Review by Felix on May 1, 2019.
First rule: either you have absolutely meaningless song titles which are not worth mentioning or you should not print them in black letters over a picture with black trees. Falkenbach forgot this golden rule on Tiurida and therefore I welcome you to songs like "Tanfa...?" or "Runes shall... w". Thank God, we have M-A that helps us. Nevertheless, a crude design, but the sound of Falkenbach's fifth full-length does not suffer from comparable deficiencies. Tiurida is based on a clear, organic appearance which gives the music room to breathe.
So, what about the music in general? The heathen from Düsseldorf has always had very good song-writing skills. The intro can be neglected, but each and every of the remaining tunes scores with coherent, slightly hypnotizing melodies. Falkenbach paint great pictures of sweeping landscapes and their vastness is fascinating. Sometimes the songs have a melancholic touch, sometimes they appear as the soundtrack for a long and silent journey through autumnal forests. The material is located between folk and metal and I wish that it would be slightly more powerful, but the one-man-army behind this project seems to be the epitome of inner balance. Even the tracks with darker, more vehement parts, "In Flames" for example, have surprisingly soft facets. Honestly speaking, these configurations remain a mystery to me, because they drain power from the tracks. "In Flames" starts with enchanting yet robust guitar tones, but its silent middle section reduces this very promising number to a normal level.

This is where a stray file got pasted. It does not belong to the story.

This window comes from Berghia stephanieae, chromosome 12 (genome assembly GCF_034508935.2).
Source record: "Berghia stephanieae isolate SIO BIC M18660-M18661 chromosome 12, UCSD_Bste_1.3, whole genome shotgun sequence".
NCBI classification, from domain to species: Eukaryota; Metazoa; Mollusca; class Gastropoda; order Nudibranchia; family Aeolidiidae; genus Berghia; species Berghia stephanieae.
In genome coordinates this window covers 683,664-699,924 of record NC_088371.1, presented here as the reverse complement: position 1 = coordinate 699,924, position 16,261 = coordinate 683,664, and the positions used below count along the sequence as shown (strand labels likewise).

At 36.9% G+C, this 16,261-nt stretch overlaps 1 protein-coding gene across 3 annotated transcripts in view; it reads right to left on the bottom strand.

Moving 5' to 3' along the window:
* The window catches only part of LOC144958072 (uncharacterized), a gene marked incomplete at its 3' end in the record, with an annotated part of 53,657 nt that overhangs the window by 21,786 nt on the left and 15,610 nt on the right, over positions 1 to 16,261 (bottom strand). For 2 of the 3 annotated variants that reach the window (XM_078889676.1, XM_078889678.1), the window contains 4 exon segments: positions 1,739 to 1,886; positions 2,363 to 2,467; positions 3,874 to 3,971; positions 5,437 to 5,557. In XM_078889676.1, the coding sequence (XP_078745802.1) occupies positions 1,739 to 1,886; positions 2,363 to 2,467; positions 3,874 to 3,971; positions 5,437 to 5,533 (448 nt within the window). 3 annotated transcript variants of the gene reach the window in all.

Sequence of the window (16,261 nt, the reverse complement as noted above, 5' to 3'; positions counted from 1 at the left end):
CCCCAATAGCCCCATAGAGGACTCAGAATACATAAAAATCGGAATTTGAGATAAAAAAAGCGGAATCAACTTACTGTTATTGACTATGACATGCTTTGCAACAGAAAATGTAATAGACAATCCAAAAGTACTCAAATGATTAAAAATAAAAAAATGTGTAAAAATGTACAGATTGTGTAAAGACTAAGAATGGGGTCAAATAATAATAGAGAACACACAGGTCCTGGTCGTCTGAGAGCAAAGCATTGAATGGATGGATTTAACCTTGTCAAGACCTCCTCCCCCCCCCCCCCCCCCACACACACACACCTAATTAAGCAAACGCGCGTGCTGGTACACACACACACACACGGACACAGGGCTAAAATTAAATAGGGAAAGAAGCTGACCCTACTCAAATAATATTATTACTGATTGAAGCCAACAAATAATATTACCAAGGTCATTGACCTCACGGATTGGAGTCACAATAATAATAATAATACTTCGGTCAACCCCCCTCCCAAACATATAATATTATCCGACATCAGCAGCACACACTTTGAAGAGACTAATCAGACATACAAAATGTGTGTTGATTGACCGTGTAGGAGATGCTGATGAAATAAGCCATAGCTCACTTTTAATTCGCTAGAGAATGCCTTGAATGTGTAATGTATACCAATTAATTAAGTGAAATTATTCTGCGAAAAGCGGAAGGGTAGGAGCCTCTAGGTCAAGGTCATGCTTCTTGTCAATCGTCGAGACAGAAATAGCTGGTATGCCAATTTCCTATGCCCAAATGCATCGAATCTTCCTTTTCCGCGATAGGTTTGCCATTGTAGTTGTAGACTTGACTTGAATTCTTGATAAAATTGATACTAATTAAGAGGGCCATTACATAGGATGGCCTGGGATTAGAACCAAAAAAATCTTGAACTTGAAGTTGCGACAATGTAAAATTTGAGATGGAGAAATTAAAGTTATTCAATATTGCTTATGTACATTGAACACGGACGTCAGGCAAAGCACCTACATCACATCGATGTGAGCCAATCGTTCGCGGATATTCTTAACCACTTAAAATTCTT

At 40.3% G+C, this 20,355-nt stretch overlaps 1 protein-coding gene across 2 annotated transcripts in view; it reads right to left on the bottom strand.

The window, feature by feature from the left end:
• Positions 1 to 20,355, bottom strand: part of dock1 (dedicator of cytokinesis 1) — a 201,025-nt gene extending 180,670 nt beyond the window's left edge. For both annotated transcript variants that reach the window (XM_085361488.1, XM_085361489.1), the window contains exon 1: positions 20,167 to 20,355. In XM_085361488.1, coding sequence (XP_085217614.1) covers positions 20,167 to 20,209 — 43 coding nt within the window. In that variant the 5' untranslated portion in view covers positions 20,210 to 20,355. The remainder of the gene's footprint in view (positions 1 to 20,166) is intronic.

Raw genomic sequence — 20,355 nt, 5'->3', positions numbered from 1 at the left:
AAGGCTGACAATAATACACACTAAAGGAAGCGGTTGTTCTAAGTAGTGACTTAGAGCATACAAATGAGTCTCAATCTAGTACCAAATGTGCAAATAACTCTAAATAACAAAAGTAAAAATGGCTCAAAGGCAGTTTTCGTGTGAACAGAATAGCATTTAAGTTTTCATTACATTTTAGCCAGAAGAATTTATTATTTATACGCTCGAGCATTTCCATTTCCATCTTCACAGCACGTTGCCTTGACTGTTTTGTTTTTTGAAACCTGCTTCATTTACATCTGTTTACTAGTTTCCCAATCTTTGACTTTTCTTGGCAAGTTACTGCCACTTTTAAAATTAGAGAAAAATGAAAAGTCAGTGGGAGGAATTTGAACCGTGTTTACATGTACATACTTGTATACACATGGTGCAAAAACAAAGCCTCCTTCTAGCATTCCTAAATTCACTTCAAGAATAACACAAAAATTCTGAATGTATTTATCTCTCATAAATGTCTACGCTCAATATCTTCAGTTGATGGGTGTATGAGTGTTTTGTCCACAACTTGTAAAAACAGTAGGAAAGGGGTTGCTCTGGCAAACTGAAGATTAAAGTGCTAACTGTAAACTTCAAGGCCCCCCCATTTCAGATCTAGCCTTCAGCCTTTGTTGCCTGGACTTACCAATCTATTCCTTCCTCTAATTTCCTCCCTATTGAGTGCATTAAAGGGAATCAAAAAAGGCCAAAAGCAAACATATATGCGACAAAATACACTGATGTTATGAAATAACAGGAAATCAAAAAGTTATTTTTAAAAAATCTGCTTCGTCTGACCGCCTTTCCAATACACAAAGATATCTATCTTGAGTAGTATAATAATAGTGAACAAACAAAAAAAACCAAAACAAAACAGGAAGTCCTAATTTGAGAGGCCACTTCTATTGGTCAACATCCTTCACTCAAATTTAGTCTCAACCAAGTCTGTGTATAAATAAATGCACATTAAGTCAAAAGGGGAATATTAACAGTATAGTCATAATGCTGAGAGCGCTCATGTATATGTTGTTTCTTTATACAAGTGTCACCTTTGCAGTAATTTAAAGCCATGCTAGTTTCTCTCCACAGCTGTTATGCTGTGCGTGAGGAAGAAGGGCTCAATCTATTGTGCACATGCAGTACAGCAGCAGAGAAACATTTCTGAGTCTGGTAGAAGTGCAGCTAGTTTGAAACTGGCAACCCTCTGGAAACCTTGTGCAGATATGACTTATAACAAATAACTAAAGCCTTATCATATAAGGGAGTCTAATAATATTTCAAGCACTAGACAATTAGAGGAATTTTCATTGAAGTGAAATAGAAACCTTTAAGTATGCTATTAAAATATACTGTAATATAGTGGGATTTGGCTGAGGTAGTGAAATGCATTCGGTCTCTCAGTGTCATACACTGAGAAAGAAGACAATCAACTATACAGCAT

Let the truth be told, it's not easy to be fair to an album like Tiurida. On the one hand, I appreciate the fact that the music relies on outstanding melodies. Moreover, the artist still does not focus on commercial success. He seems to play what he feels, and he does not care too much about the expectations of his supporters. On the other hand, Falkenbach once performed a more combative style and I miss the rapid rhythms of the debut. Furthermore, all melodies point in the same direction. This results in a homogeneous output, but the level of excitement remains manageable during the entire playtime. Maybe (or surely) I am not the right person to review this kind of pretty cautious music. I like it, but it does not make my pulse run faster. "Time Between Dog and Wolf", the only song with more or less aggressive and raw vocals, marks the exception to the rule. However, I don't understand why Falkenbach did not pen one or two "real" metal songs. Even this mid-harsh number is equipped with Tiamat-esque background vocals ("aaa-haaa-haaa-haaah"), just remember their quite strange "Wildhoney".
After all, one thing is certain: Tiurida is free from fillers. Falkenbach's first outputs remain untouched in terms of quality, but this album makes more sense than the slightly half-hearted compilation Heralding - The Fireblade. The captain avoids rapids and due to this, he does not show his entire competences. This and the fact that the German poem in the booklet is also hardly readable are marring the overall impression of a good yet somewhat defensive work.
Rating: 8.3 out of 10